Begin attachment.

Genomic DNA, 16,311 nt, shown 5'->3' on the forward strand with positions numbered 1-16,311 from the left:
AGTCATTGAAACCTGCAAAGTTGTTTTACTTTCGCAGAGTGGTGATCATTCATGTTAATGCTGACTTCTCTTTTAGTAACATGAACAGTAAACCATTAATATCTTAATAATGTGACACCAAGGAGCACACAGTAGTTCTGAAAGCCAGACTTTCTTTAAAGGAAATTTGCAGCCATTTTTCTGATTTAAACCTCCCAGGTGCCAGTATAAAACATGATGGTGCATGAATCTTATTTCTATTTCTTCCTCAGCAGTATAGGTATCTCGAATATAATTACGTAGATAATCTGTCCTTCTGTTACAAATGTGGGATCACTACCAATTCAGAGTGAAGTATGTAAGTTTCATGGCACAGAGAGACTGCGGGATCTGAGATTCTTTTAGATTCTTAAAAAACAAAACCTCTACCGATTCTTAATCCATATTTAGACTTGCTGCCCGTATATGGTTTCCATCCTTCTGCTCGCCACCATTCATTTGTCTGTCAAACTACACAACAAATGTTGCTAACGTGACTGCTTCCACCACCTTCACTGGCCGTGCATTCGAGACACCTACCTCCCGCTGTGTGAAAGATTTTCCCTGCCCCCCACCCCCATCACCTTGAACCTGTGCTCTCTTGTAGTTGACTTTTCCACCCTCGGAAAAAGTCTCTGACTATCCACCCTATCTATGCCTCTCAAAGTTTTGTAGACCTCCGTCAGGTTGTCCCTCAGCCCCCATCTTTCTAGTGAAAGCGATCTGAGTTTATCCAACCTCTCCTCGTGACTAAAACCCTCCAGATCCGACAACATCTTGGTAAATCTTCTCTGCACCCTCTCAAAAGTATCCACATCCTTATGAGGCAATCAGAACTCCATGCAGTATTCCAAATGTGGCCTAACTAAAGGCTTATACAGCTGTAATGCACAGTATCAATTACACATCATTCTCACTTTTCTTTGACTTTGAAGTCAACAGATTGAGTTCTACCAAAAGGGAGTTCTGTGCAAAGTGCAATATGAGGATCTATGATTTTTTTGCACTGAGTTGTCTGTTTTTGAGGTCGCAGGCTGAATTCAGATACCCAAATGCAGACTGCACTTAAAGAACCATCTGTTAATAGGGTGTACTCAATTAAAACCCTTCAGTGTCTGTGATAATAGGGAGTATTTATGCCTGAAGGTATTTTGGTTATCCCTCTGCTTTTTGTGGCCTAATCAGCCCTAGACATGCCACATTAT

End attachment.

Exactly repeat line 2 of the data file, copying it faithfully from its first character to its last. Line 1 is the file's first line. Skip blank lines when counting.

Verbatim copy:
AGTCATTGAAACCTGCAAAGTTGTTTTACTTTCGCAGAGTGGTGATCATTCATGTTAATGCTGACTTCTCTTTTAGTAACATGAACAGTAAACCATTAATATCTTAATAATGTGACACCAAGGAGCACACAGTAGTTCTGAAAGCCAGACTTTCTTTAAAGGAAATTTGCAGCCATTTTTCTGATTTAAACCTCCCAGGTGCCAGTATAAAACATGATGGTGCATGAATCTTATTTCTATTTCTTCCTCAGCAGTATAGGTATCTCGAATATAATTACGTAGATAATCTGTCCTTCTGTTACAAATGTGGGATCACTACCAATTCAGAGTGAAGTATGTAAGTTTCATGGCACAGAGAGACTGCGGGATCTGAGATTCTTTTAGATTCTTAAAAAACAAAACCTCTACCGATTCTTAATCCATATTTAGACTTGCTGCCCGTATATGGTTTCCATCCTTCTGCTCGCCACCATTCATTTGTCTGTCAAACTACACAACAAATGTTGCTAACGTGACTGCTTCCACCACCTTCACTGGCCGTGCATTCGAGACACCTACCTCCCGCTGTGTGAAAGATTTTCCCTGCCCCCCACCCCCATCACCTTGAACCTGTGCTCTCTTGTAGTTGACTTTTCCACCCTCGGAAAAAGTCTCTGACTATCCACCCTATCTATGCCTCTCAAAGTTTTGTAGACCTCCGTCAGGTTGTCCCTCAGCCCCCATCTTTCTAGTGAAAGCGATCTGAGTTTATCCAACCTCTCCTCGTGACTAAAACCCTCCAGATCCGACAACATCTTGGTAAATCTTCTCTGCACCCTCTCAAAAGTATCCACATCCTTATGAGGCAATCAGAACTCCATGCAGTATTCCAAATGTGGCCTAACTAAAGGCTTATACAGCTGTAATGCACAGTATCAATTACACATCATTCTCACTTTTCTTTGACTTTGAAGTCAACAGATTGAGTTCTACCAAAAGGGAGTTCTGTGCAAAGTGCAATATGAGGATCTATGATTTTTTTGCACTGAGTTGTCTGTTTTTGAGGTCGCAGGCTGAATTCAGATACCCAAATGCAGACTGCACTTAAAGAACCATCTGTTAATAGGGTGTACTCAATTAAAACCCTTCAGTGTCTGTGATAATAGGGAGTATTTATGCCTGAAGGTATTTTGGTTATCCCTCTGCTTTTTGTGGCCTAATCAGCCCTAGACATGCCACATTAT